You're forgetting DJ Yella who's not only in this picture but a founding member of NWA and the man who shared production with Dre on all the early stuff
By LA Weekly
By Henry Rollins
By Weekly Photographers
By Shea Serrano
By Nate "Igor" Smith
By Dan Weiss
By Erica E. Phillips
By Kai Flanders
The cover of the 1987 album N.W.A and the Posse does not look like something released by one of the most important rap groups of all time. Actually, just looking at the photo, who would believe that some of the guys in this alleyway would change the course of popular music forever less than a year after the flashbulb popped? Who would guess these men were capable of creating their own genre of music, putting their fingerprints on nearly every hip-hop song written in the past 20 years? In fact, this picture is a perfect snapshot of one of the most important scenes in the history of popular music. Stare for a moment and you can see a myth about to be born. That myth, gangsta rap, enabled four guys in this picture — Dr. Dre, Ice Cube, MC Ren and Eazy-E — to titillate and terrify America as Compton-based rap group Niggaz With Attitude. The mythical power of N.W.A certainly doesn't come from the clock necklaces, the running pants or the Jheri curls. Look to the left, at the bottles of malt liquor, the plain jeans and the black ball caps. Those props (and that's the right word) hint at what's going on here, which is the gestation of gangsta rap.
From a music critic's perspective, N.W.A and the Posse is nothing special. Certainly not compared to Straight Outta Compton, the culture-changing epic released less than a year later. In fact, Compton has proved so important that it has since supplanted Posse as the group's "first record" in most histories of N.W.A. That's not an altogether-unfair version of things.
Actually, N.W.A and the Posse, which featured songs by N.W.A and some other groups Dr. Dre did production work for, is just what the name suggests: N.W.A with a gang of friends and associates destined for bit parts in a grander drama.
As Jerry Heller, the band's famously demonized manager, says in his memoir, it was "the product of a loose amalgamation of DJs, musicians and MCs."
"N.W.A and the Posse is unquestionably raw production, not quite ready for prime time," he wrote. "It has elements of greatness, rap songs that later became monsters: 'Boyz-n-the-Hood,' 'Dopeman,' '8 Ball.' Listen to the version of 'Boyz' on the Posse album and then compare it with Dre's remix a year later that appears on Eazy-Duz-It, Eazy-E's first solo album. The difference is clear. Posse was a trial run, a rehearsal."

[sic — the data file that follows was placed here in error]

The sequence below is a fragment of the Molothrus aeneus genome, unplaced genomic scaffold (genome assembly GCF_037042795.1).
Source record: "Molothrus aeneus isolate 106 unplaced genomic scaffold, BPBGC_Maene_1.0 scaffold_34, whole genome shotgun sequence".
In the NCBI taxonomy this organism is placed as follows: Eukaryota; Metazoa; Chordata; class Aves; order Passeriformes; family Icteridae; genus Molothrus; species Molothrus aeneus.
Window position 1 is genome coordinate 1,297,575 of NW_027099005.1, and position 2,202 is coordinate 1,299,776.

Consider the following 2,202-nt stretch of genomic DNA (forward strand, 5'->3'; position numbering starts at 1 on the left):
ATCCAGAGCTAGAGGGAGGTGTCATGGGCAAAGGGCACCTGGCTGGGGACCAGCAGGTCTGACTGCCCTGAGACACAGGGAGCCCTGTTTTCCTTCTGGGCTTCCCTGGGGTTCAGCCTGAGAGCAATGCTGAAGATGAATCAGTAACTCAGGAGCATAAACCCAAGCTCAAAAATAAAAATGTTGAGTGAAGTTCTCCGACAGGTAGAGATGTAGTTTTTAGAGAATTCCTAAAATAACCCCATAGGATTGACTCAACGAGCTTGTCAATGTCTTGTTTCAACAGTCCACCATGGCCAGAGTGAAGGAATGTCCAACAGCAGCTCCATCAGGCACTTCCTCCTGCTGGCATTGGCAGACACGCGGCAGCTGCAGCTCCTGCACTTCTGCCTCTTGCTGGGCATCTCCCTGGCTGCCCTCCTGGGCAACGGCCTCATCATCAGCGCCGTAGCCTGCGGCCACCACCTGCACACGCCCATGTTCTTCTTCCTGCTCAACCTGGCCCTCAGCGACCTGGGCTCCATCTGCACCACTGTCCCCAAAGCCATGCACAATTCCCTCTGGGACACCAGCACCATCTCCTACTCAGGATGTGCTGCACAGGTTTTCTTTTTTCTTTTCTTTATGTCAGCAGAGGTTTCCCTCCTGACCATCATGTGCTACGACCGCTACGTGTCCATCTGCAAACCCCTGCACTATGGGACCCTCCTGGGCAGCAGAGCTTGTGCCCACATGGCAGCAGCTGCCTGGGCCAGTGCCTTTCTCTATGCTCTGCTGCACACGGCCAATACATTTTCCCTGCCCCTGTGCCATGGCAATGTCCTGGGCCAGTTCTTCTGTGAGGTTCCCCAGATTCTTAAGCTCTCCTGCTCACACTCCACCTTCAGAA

So, if this is a rehearsal, who are all those extras?
Anyone who knows anything about rap can pick out at least two guys in this photo: Dr. Dre and Ice Cube. If you're into the old school, you can probably identify four of the dozen, adding MC Ren and Eazy-E. A true N.W.A fan could pick out Arabian Prince, who is standing next to Cube.
Pretty much no one not in the photo — not even the most hard-core hip-hop heads — can ID the rest of the posse pictured, other than maybe giving a 20-year-old street name. Until now, that is.
It took a lot of work, but we've tracked down all 12 guys from the Posse record cover. Some of these guys are on Hollywood's A-list, others drive trucks, but they were all once part of the same posse.
AKA: Mik Lezan, Professor X
Before the photo: He was one of Ruthless Records' house producers, also working on J.J. Fad's hit single "Supersonic." (You've probably heard part of "Supersonic": Fergie's "Fergalicious" samples the hook.)
In the photo: He's making no pretense to wear "gangsta" clothing. "I've always been a club cat," Prince tells me. "I want to make people hype, I want to make people party. And when we did the N.W.A thing, I was cool with it because I grew up in the hood as well, but I've never been gangsta. My uncles was gangsta, my cousins was gangsta, and I'm like, 'I'm not really gangsta.'"
After the photo: Arabian was an actual member of N.W.A. He's pictured on the back of the record with Ice Cube, Dr. Dre and Eazy-E, the core of the group at the time. He left the group while Straight Outta Compton was being recorded, releasing a solo record called Brother Arab in 1989. Like the others who later left the group — including Cube and Dre — Arabian cites financial improprieties as the main motivator behind his departure.
Now: He's working on a cartoon/music project called Funky Lil Anime, "like an animated Black Eyed Peas kinda thing."
AKA: Anthony Wheaton
Before the photo: If there's a golden link in the chain connecting everyone on the N.W.A and the Posse record cover, it's Sir Jinx. The cousin of Dr. Dre, Jinx was nevertheless always more closely aligned with Ice Cube. At the time the photo was taken he was in the rap group C.I.A. (Cru' in Action!). The other two members of C.I.A. — Cube and Kid Disaster — are also in the photo. They're the two guys in white wearing Flavor Flav–style clocks around their necks, right next to Arabian Prince.
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